I’m not too old to remember the days of my youth. Idealism is a perennial quality among the young, and I was idealistic. I am proud that I joined the fresh-faced youngsters protesting segregation and shouting for equality and civil rights in the 1960s. That was a good thing because it created positive change in the country even if the struggle against racism is not over.
The Vietnam anti-war movement was full of the same kind of idealism, which made me feel alienated from my peers because I was grieving for comrades lost in Vietnam.
I had seen atrocities and the fear of Communism on the part of the South Vietnamese, but the idealistic protesters seemed not to care about that. I felt it was inexcusable for the young people to so blithely ignore the Communist danger. Fear of Communism was true not only of the Vietnamese. The context of the Vietnam War was the Cold War with the Soviets, which meant that we also feared Communism.
Ultimately, we won the Cold War even if we lost the battle for Vietnam, which is actually a good thing because a united Vietnam is now our ally against Chinese expansionism.
Now we are engaged in a 20-year war against terrorism, which is bad enough, and whose outcome seems to be at least a stalemate. But we are also fighting another war, a much more difficult and costly war whose outcome could be not stalemate but complete defeat for us and the whole world.
This other war is the fight against global climate change. The stark reality is that the planet is rapidly warming.
This is not fake news. And it is not only a threat in remote parts of the world. Europe has experienced the highest temperatures since record-keeping began. The Greenland ice cap is melting, causing sea level rise.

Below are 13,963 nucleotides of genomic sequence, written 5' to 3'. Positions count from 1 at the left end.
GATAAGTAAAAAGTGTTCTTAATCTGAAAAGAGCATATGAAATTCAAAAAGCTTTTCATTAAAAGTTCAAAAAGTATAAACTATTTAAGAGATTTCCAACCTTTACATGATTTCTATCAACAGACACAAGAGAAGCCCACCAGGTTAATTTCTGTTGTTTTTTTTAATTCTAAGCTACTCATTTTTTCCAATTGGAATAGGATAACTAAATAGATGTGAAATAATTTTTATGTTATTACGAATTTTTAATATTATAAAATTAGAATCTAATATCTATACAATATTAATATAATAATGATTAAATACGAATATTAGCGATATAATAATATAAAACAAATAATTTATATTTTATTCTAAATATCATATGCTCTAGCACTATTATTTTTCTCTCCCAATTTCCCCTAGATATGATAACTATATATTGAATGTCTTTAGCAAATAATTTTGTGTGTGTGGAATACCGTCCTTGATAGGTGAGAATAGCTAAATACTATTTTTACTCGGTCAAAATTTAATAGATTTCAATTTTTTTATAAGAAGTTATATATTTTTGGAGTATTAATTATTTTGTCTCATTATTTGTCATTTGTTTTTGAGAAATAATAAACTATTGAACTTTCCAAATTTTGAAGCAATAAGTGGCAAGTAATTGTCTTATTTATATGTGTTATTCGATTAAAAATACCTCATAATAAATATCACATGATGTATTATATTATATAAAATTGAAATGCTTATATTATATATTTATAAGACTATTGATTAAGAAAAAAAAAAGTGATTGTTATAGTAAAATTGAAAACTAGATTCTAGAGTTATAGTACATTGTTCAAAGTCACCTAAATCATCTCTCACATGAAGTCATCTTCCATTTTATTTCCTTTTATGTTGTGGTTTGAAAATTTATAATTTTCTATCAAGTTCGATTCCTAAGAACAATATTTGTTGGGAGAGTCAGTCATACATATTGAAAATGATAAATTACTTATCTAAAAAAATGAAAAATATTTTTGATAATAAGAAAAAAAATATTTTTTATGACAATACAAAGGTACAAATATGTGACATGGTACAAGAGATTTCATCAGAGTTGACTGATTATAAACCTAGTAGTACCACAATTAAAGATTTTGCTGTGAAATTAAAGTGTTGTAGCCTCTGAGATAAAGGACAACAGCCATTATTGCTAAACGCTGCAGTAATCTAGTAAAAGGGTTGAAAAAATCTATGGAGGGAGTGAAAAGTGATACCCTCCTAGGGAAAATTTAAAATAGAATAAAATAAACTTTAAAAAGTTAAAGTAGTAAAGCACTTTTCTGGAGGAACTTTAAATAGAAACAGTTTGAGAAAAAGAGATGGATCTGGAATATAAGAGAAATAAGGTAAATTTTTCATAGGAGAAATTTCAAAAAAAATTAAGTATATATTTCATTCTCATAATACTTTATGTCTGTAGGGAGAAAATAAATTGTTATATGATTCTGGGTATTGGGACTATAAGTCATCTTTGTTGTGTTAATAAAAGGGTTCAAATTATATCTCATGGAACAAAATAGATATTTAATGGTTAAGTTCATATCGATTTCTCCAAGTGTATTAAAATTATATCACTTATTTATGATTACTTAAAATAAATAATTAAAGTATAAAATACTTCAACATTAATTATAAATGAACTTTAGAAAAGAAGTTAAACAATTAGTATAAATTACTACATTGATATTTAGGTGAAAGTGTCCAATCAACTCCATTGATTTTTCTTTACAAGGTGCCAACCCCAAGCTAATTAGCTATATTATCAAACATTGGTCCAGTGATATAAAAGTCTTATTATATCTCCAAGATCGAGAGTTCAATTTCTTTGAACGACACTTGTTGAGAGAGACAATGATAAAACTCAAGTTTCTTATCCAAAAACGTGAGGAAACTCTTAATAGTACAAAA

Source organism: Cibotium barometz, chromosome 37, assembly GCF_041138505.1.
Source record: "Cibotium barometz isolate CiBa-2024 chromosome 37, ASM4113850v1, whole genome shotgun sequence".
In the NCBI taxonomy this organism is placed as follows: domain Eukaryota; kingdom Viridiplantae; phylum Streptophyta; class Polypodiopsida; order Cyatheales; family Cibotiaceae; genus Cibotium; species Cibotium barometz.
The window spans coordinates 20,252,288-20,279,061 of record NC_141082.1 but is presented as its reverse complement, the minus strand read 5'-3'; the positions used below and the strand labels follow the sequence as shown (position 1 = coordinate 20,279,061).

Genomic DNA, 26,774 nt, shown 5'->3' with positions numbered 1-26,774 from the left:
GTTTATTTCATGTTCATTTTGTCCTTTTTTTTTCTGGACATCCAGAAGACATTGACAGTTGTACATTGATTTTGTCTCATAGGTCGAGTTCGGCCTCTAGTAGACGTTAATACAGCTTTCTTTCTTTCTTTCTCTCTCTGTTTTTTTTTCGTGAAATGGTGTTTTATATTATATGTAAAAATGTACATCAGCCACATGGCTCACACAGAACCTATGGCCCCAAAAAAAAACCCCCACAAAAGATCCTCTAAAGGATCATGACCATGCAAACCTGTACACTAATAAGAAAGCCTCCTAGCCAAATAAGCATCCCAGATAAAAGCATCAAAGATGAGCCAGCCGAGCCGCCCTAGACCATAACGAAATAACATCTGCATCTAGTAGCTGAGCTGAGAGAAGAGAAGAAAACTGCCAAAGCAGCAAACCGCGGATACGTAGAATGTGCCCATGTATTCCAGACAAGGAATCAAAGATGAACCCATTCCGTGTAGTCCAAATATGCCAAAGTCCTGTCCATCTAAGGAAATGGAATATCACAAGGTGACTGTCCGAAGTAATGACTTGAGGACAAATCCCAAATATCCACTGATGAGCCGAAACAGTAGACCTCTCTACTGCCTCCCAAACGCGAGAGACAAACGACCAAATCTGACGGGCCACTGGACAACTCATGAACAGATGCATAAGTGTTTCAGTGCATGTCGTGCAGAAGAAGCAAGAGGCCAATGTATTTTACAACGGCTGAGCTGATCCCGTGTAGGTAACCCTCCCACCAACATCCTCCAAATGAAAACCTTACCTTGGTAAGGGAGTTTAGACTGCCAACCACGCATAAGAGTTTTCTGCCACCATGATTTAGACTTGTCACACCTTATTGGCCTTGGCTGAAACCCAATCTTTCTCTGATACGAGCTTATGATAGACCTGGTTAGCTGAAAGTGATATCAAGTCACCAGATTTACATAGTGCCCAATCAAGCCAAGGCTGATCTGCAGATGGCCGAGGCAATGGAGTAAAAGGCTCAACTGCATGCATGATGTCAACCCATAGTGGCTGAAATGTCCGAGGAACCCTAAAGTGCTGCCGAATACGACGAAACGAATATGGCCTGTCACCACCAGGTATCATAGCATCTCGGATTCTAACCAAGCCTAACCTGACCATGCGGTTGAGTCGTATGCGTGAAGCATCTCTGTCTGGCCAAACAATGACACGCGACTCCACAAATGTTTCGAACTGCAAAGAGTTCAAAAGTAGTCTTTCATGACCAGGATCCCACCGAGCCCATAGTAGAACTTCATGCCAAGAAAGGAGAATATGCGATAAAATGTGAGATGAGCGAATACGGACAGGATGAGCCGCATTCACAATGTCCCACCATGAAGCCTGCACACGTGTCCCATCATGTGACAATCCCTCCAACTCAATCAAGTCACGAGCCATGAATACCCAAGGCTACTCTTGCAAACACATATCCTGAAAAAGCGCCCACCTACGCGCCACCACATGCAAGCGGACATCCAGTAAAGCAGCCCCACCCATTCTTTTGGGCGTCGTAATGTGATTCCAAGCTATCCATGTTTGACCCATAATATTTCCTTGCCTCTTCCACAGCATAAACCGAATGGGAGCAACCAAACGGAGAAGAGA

Close to home, the media reports that Denver has seen its hottest summer. Devastating hurricanes such as Dorian, whose wind speeds are the highest recorded, are now the norm.
In the last few days in the Gulf of Mexico, Tropical Storm Imelda broke all precedent and morphed into a dangerous storm in just a matter of hours, catching weather forecasters by surprise and drowning Houston.
It seems that it’s either scorching drought with wildfires or too much rain and disastrous floods in so many places. According to Time magazine, in the next 10-15 years 85 million people from sub-Saharan Africa will head north to escape climate change. Many of them will no doubt end up here.
This is truly a kind of war and troops are mobilizing to fight it. Sixteen-year-old Swedish leader Greta Thunberg is the inspiration for millions of idealistic young people worldwide, including a strong contingent in Colorado Springs led by members of Bill McKibben’s 350.org. We should not underestimate the power of idealism, realizing that it is our best hope to win the war against global warming.
Greta will speak at the United Nations on Monday, bluntly telling her elders that they have failed to protect not only her generation but many others in the future from the man-made disaster of global warming.
Young people like Greta are cause for hope. Taking its cue from Greta, the local 350 group is focused on youth participation, tapping into the anxiety among youth about the future of a planet too hot for life as we know it, but also harnessing the powerful idealism of the up and coming generation.
Local high school and college student activists are playing leading roles in organizing local Climate Strike rallies, with a specific objective: the closure of the Martin Drake coal-fired power plant by 2023. I hope we can succeed in this, considering that I have decided to enlist in the army fighting climate change.
Joe Barrera, Ph.D., is the former director of the Ethnic Studies Program at UCCS, a lecturer on U.S. Southwest history, and a combat veteran of the Vietnam War.